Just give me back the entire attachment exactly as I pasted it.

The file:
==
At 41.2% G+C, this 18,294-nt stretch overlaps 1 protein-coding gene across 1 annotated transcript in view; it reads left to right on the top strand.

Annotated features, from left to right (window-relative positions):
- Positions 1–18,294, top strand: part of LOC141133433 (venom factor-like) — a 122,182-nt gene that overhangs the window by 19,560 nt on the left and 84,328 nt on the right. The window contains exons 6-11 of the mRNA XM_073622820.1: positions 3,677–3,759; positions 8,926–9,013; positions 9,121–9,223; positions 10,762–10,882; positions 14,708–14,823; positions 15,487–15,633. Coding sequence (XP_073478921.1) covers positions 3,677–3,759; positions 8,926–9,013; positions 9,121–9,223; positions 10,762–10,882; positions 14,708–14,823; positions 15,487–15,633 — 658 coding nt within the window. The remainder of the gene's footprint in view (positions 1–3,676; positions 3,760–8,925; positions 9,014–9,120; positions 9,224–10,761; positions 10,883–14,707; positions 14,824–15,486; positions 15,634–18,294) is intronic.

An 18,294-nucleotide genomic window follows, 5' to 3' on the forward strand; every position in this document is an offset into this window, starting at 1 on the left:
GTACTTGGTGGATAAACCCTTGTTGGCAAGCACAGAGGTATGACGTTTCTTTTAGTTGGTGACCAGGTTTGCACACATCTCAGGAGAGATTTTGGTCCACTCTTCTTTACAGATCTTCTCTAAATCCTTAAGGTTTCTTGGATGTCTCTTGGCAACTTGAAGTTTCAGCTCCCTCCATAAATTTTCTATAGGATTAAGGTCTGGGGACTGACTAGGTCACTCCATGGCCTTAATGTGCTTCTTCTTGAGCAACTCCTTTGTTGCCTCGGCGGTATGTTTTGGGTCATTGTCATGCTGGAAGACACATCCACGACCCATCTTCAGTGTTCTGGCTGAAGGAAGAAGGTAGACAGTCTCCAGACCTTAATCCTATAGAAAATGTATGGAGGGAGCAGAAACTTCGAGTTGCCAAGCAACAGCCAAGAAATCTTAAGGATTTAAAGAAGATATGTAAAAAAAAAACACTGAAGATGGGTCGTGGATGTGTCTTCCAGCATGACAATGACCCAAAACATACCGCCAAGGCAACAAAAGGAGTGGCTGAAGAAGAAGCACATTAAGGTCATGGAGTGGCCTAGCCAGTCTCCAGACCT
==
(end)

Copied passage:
At 41.2% G+C, this 18,294-nt stretch overlaps 1 protein-coding gene across 1 annotated transcript in view; it reads left to right on the top strand.

Annotated features, from left to right (window-relative positions):
- Positions 1–18,294, top strand: part of LOC141133433 (venom factor-like) — a 122,182-nt gene that overhangs the window by 19,560 nt on the left and 84,328 nt on the right. The window contains exons 6-11 of the mRNA XM_073622820.1: positions 3,677–3,759; positions 8,926–9,013; positions 9,121–9,223; positions 10,762–10,882; positions 14,708–14,823; positions 15,487–15,633. Coding sequence (XP_073478921.1) covers positions 3,677–3,759; positions 8,926–9,013; positions 9,121–9,223; positions 10,762–10,882; positions 14,708–14,823; positions 15,487–15,633 — 658 coding nt within the window. The remainder of the gene's footprint in view (positions 1–3,676; positions 3,760–8,925; positions 9,014–9,120; positions 9,224–10,761; positions 10,883–14,707; positions 14,824–15,486; positions 15,634–18,294) is intronic.

An 18,294-nucleotide genomic window follows, 5' to 3' on the forward strand; every position in this document is an offset into this window, starting at 1 on the left:
GTACTTGGTGGATAAACCCTTGTTGGCAAGCACAGAGGTATGACGTTTCTTTTAGTTGGTGACCAGGTTTGCACACATCTCAGGAGAGATTTTGGTCCACTCTTCTTTACAGATCTTCTCTAAATCCTTAAGGTTTCTTGGATGTCTCTTGGCAACTTGAAGTTTCAGCTCCCTCCATAAATTTTCTATAGGATTAAGGTCTGGGGACTGACTAGGTCACTCCATGGCCTTAATGTGCTTCTTCTTGAGCAACTCCTTTGTTGCCTCGGCGGTATGTTTTGGGTCATTGTCATGCTGGAAGACACATCCACGACCCATCTTCAGTGTTCTGGCTGAAGGAAGAAGGTAGACAGTCTCCAGACCTTAATCCTATAGAAAATGTATGGAGGGAGCAGAAACTTCGAGTTGCCAAGCAACAGCCAAGAAATCTTAAGGATTTAAAGAAGATATGTAAAAAAAAAACACTGAAGATGGGTCGTGGATGTGTCTTCCAGCATGACAATGACCCAAAACATACCGCCAAGGCAACAAAAGGAGTGGCTGAAGAAGAAGCACATTAAGGTCATGGAGTGGCCTAGCCAGTCTCCAGACCT